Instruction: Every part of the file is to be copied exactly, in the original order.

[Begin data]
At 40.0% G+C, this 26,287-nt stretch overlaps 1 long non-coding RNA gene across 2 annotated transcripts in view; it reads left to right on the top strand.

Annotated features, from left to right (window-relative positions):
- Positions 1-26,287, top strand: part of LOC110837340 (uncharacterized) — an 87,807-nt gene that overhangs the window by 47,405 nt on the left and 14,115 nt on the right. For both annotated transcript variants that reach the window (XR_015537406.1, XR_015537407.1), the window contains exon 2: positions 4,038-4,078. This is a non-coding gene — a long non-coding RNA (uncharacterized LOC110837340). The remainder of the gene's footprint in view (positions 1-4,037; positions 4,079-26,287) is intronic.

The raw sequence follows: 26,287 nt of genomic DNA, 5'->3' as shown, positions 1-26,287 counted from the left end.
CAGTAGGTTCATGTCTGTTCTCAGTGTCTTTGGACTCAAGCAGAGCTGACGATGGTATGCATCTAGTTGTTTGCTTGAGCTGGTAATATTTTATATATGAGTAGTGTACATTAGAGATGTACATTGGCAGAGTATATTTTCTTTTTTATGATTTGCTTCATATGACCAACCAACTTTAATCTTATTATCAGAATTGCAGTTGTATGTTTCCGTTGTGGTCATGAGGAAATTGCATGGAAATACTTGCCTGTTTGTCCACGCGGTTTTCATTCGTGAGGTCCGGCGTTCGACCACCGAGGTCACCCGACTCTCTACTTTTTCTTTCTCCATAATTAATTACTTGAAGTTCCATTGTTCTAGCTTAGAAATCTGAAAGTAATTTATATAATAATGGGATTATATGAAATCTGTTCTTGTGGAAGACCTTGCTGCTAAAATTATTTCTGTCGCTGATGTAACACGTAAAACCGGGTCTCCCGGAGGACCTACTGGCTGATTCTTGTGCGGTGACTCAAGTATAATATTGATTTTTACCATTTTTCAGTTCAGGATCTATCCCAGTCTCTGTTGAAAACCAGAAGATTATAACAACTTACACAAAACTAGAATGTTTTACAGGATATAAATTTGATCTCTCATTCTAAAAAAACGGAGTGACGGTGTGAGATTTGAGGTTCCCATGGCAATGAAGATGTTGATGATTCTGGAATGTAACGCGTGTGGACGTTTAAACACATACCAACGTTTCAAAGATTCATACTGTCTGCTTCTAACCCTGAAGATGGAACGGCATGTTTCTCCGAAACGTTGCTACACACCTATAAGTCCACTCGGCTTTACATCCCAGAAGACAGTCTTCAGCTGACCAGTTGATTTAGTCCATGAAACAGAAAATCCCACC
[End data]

At 40.0% G+C, this 26,287-nt stretch overlaps 1 long non-coding RNA gene across 2 annotated transcripts in view; it reads left to right on the top strand.

Annotated features, from left to right (window-relative positions):
- Positions 1-26,287, top strand: part of LOC110837340 (uncharacterized) — an 87,807-nt gene that overhangs the window by 47,405 nt on the left and 14,115 nt on the right. For both annotated transcript variants that reach the window (XR_015537406.1, XR_015537407.1), the window contains exon 2: positions 4,038-4,078. This is a non-coding gene — a long non-coding RNA (uncharacterized LOC110837340). The remainder of the gene's footprint in view (positions 1-4,037; positions 4,079-26,287) is intronic.

The raw sequence follows: 26,287 nt of genomic DNA, 5'->3' as shown, positions 1-26,287 counted from the left end.
CAGTAGGTTCATGTCTGTTCTCAGTGTCTTTGGACTCAAGCAGAGCTGACGATGGTATGCATCTAGTTGTTTGCTTGAGCTGGTAATATTTTATATATGAGTAGTGTACATTAGAGATGTACATTGGCAGAGTATATTTTCTTTTTTATGATTTGCTTCATATGACCAACCAACTTTAATCTTATTATCAGAATTGCAGTTGTATGTTTCCGTTGTGGTCATGAGGAAATTGCATGGAAATACTTGCCTGTTTGTCCACGCGGTTTTCATTCGTGAGGTCCGGCGTTCGACCACCGAGGTCACCCGACTCTCTACTTTTTCTTTCTCCATAATTAATTACTTGAAGTTCCATTGTTCTAGCTTAGAAATCTGAAAGTAATTTATATAATAATGGGATTATATGAAATCTGTTCTTGTGGAAGACCTTGCTGCTAAAATTATTTCTGTCGCTGATGTAACACGTAAAACCGGGTCTCCCGGAGGACCTACTGGCTGATTCTTGTGCGGTGACTCAAGTATAATATTGATTTTTACCATTTTTCAGTTCAGGATCTATCCCAGTCTCTGTTGAAAACCAGAAGATTATAACAACTTACACAAAACTAGAATGTTTTACAGGATATAAATTTGATCTCTCATTCTAAAAAAACGGAGTGACGGTGTGAGATTTGAGGTTCCCATGGCAATGAAGATGTTGATGATTCTGGAATGTAACGCGTGTGGACGTTTAAACACATACCAACGTTTCAAAGATTCATACTGTCTGCTTCTAACCCTGAAGATGGAACGGCATGTTTCTCCGAAACGTTGCTACACACCTATAAGTCCACTCGGCTTTACATCCCAGAAGACAGTCTTCAGCTGACCAGTTGATTTAGTCCATGAAACAGAAAATCCCACC